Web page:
As a queer guy who recalls the days when the idea of “morality” was used by the religious right against queer folks starting with Jerry Falwell’s “Moral Majority”. This ownership of the ideas of morality by the religious right continues to this day. At least it use to be so. Thanks to Dr. William Barber and his reinvigoration of the MLK Jr.’s Poor People’s Campaign and adding the label of “A National Call for a Moral Revival”. Dr. Barber includes us queer folks as part of the owners of the revived morality.
This got me contemplating what this morality means for me as a queer, white, disabled, poor, educated US citizen? What is it to be committed to the morality of liberation? What does it mean in light of “saving all beings”?
I started with a list of what it is, I believe, a moral obligation in no particular order:
- Housing, Healthcare, Food and clean water are rights that must be protected and provided on a federal level. They should always be free of profit making.
- Access to and equality of every level of education is a right that must be provided for and protected on a federal level. Everyone should have access to higher education without the burden of unending debt.
- No one needs or should have billions of dollars if anyone is homeless, or living in poverty.
- We live on stolen land gained through genocide. No one is illegal on Stolen Land. Immigration and citizenship must be available to everyone.
- Racism is real and reverse racism is not. We must end systems of oppression and dehumanization
- No citizen should be bared from voting for any reason.
- Sexism and the patriarchy are real. Women are in charge of their bodies always. Body autonomy extends to freedom from harrasement, body shaming, slut shaming, and other forms of violence against women
- Gender is a construct, and decided by the person, not government. All beings deserve to be affirmed in their gender expression. Proper pronoun usage is merely a start.
- Sensible Gun laws are necessary to keep everyone safe.
- Criminal Justice and Judicial reform begins with ending profit making on the backs of others and ends when true justice is achieved for all. An end to life imprisonment and the death penalty.
- True drug law, addiction and mental health services reform that provides the right services for all regardless or circumstance to be protected, safe and cared for.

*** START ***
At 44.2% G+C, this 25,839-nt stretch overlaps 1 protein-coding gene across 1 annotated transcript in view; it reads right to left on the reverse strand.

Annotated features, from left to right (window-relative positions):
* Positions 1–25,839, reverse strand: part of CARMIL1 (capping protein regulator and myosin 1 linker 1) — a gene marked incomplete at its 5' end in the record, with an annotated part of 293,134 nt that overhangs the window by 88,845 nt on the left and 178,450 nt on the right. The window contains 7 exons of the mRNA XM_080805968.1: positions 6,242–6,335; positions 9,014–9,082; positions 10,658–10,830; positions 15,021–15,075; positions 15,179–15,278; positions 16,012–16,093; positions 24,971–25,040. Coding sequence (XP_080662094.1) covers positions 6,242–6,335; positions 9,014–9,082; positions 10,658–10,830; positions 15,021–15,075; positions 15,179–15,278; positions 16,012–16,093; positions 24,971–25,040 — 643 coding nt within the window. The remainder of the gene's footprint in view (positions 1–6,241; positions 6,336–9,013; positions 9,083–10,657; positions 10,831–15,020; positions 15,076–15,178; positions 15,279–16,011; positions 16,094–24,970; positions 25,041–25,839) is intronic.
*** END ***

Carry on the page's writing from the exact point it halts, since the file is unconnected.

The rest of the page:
- Corporations are not people. Workers must be protected with living wages and reasonable accommodations.
- True political and election reform must include an end to hidden money, influences and/or lobbying. All laws must apply to leaders as well as constituents and we must guard the ability for anyone regardless of financial resources should be able to run for and be elected to office based on their ideas and not on resources. Term limits for all congressional members equal to no more than 3 terms.
- Everyone is free to form relationships and families in whatever ways work for them. An end to government involvement in personal relationship and body autonomy.
I feel that this is the start of a much needed conversation. The opening of truly living up to what it is we mean when we say American Dream. It is not a matter of political difference or even a difference of opinion. This is a moral necessity. We are currently living in a time not of difference of opinions or difference of policies but difference in morality. I am done arguing about, or defending morality. If you want to claim the moral high ground, then actually stand on the moral high ground. Your religion does not get to decide morality, nor anyone’s humanity. If we really want to find liberation, we must begin to understand that it only is experienced by moral activity.
Buddhism defines three parts of liberatory practice, Sila (moral activity), Samadhi (mindfulness) and Prajna (wisdom). We in the United States often focus on mindfulness practice and give only glancing blows at Sila and Prajna. This is of course not true of all lineages/traditions, nor is it not changing. I see more teachings regarding what it means to engage in moral activity, and it’s not just “engaged” Buddhisms, but more broadly. I can only encourage this action. Sitting meditation for 30 years, doesn’t have the transformative power of sitting 30 years, while also spending 30 years studying Buddhism, and also practicing moral activity. Being successful navigating institutional systems, doesn’t make you a teacher. Particularly if those institutional systems are perpetuating systems of oppression.
When we take our time on the cushion, our search for moral activity, and include the study of Dharma practically and academically; mixing it all into our lives… Hopefully we start to learn how to stand in our embodied location. We stand in our place, at each moment, and respond to what arrives appropriately. Liberation (enlightenment) becomes a verb that is practiced in each moment, from our being-timeness.